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Browse Prior Art Database

Automated Library Clean-Up Triggered by Thermal Or Power Concerns

IP.com Disclosure Number: IPCOM000120537D
Original Publication Date: 1991-May-01
Included in the Prior Art Database: 2005-Apr-02
Document File: 2 page(s) / 90K

Publishing Venue

IBM

Related People

Patton, DL: AUTHOR [+2]

Abstract

Automated library boxes may hold optical, magnetic, or other storage medium suitable for mount and dismount in robotically serviced drives. Should there be an over-temperature or "brown-out" power loss in such a library box, the function of that library box might be impaired by continued operation under such conditions. In this article, we propose the following five clean-up activities which would be triggered by an over-temperature or "brown-out" power loss condition. 1. No new volume mounts by the robotic picker would be allowed. 2. All drives currently empty would be powered down. 3. All inactive drives still holding a cartridge would be spun-down if they held an optical or magnetic disk. If these drives held tape, the tape cartridges would be rewound to their load point.

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This is the abbreviated version, containing approximately 52% of the total text.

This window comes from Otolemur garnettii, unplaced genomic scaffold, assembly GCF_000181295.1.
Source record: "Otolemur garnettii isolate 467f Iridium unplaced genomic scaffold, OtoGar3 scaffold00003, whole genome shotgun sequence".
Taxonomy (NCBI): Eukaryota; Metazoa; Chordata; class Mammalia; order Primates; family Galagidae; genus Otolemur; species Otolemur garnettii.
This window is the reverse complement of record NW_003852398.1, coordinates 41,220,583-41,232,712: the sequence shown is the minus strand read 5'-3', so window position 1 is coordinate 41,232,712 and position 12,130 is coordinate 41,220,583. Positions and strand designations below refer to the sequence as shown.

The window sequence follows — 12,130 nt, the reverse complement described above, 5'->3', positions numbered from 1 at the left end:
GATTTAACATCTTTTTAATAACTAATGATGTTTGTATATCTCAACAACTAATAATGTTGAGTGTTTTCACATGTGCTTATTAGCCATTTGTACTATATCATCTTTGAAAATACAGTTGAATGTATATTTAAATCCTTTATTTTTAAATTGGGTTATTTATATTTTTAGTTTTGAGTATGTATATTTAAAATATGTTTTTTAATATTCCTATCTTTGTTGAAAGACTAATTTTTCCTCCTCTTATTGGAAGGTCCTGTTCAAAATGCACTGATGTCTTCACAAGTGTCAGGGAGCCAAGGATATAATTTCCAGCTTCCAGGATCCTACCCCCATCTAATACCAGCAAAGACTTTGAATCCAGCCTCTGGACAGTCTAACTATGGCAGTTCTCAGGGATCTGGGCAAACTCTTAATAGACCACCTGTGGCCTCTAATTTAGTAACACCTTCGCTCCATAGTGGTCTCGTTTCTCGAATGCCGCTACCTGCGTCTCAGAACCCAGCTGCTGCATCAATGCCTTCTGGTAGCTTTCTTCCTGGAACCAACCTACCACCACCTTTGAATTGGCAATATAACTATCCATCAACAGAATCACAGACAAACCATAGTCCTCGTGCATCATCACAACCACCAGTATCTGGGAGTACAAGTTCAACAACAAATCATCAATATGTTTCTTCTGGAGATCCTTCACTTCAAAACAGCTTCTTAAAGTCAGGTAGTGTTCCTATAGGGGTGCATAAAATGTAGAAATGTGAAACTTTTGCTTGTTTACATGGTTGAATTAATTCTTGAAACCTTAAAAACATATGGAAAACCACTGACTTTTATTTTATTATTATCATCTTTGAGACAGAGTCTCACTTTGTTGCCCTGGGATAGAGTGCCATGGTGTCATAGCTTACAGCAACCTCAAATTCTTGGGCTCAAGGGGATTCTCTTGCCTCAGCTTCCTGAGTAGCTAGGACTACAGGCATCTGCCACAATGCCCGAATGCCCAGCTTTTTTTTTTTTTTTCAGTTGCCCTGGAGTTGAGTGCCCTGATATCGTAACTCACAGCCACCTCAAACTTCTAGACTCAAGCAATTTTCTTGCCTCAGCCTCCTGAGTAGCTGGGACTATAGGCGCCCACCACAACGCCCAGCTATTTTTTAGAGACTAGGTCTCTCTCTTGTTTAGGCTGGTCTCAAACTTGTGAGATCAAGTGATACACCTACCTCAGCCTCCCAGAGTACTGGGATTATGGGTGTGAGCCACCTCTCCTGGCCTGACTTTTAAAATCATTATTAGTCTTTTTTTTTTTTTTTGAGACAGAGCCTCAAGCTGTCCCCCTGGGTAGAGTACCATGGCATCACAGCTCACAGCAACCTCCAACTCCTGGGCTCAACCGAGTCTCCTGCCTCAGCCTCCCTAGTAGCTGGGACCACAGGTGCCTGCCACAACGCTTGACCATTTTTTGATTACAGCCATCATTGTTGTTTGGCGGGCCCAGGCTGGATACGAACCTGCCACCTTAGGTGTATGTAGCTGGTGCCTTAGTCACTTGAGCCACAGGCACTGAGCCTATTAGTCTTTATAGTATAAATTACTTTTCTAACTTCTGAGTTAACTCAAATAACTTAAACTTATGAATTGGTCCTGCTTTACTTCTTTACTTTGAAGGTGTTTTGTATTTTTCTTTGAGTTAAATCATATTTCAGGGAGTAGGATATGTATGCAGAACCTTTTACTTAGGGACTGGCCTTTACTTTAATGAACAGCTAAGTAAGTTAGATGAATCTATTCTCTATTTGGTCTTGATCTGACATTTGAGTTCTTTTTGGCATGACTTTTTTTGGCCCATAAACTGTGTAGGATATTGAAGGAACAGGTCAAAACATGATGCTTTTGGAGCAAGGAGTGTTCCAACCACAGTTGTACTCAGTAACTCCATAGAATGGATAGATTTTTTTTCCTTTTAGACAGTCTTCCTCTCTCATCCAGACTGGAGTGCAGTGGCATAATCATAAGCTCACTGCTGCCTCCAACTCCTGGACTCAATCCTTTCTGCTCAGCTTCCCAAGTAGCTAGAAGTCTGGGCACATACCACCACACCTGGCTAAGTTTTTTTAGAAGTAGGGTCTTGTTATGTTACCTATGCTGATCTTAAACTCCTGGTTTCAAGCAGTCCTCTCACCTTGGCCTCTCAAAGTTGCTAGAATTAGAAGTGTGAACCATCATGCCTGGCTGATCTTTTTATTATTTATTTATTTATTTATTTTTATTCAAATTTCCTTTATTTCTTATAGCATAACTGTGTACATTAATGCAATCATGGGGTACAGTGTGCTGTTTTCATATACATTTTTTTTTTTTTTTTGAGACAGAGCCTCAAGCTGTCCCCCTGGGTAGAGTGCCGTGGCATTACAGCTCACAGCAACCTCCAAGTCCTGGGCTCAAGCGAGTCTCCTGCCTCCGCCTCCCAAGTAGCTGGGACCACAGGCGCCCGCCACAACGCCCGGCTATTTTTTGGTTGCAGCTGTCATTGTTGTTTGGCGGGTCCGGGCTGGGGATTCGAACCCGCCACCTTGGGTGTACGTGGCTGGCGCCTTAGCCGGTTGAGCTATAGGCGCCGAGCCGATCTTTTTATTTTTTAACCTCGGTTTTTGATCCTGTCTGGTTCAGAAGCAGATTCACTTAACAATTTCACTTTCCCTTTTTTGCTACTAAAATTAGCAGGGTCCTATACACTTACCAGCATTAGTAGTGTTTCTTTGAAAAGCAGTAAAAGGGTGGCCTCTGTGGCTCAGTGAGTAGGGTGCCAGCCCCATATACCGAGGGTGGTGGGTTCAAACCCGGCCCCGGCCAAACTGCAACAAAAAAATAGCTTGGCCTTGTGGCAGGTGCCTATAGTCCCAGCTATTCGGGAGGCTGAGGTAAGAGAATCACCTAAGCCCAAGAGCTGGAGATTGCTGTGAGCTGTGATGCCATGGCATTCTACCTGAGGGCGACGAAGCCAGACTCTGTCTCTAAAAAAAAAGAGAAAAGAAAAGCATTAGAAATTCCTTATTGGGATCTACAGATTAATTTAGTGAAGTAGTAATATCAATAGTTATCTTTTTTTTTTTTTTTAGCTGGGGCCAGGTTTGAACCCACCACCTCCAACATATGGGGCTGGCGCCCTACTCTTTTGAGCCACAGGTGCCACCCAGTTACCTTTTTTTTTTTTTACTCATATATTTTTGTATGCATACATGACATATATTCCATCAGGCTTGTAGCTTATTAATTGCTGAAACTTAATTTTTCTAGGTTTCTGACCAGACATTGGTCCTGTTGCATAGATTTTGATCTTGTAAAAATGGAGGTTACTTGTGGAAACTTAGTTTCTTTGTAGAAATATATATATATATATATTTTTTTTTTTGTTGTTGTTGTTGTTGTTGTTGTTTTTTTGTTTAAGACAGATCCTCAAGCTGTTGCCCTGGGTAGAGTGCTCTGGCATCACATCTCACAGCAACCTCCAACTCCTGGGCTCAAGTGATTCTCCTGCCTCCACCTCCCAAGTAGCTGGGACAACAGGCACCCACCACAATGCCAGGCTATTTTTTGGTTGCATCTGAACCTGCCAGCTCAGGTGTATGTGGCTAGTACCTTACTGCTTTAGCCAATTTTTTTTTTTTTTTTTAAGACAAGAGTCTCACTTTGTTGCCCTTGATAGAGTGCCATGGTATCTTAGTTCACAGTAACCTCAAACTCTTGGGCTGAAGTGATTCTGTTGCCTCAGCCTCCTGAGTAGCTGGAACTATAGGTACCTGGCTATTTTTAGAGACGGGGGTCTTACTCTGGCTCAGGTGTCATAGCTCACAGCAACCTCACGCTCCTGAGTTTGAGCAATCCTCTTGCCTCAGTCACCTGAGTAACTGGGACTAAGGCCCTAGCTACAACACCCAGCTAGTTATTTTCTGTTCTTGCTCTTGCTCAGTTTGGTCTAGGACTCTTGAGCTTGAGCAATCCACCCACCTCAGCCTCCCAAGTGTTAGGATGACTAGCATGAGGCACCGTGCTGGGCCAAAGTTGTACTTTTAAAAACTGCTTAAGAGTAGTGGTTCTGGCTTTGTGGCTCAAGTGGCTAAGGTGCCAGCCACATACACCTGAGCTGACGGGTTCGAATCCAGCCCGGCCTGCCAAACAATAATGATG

Automated Library Clean-Up Triggered by Thermal Or Power Concerns

      Automated library boxes may hold optical, magnetic, or
other storage medium suitable for mount and dismount in robotically
serviced drives.  Should there be an over-temperature or "brown-out"
power loss in such a library box, the function of that library box
might be impaired by continued operation under such conditions.  In
this article, we propose the following five clean-up activities which
would be triggered by an over-temperature or "brown-out" power loss
condition.
      1.  No new volume mounts by the robotic picker would be
allowed.
      2.  All drives currently empty would be powered down.
      3.  All inactive drives still holding a cartridge would be
spun-down if they held an optical or magnetic disk. If these drives
held tape, the tape cartridges would be rewound to their load point.
If possible, these cartridges would then be unloaded from their
respective drives and put in their cartridge storage slots.
      4.   If current read/write operations are possible, they may be
continued.  However, no new operations would be allowed to any
remaining active volumes.  Once these active drives became inactive,
step 3 would apply to them as well.
      5.   Once all drives were empty, all cartridges put away, and
an error code sent to host, the whole library box would be powered
down.

      It is preferred that implementation of all five of the above
activities be a standard part of the library clean-up. As an
alternative embodiment, the clean-up activities could be selectable
via a menu.  If a menu choice is offered, the user could be able to
select which of the above five activities to take in case either
there was an over-temperature or "brown-out" power-loss condition
inside of the library box.

      The library box could encounter a thermal problem due to any
number of scenarios.  These scenarios may be external to the library,
such as failed air conditioning in the building housing the library,
or internal to the library, such as a clogged air filter, an
inoperable fan, or an overheating power supply.  The electrical
output of commercially available thermal sensors m...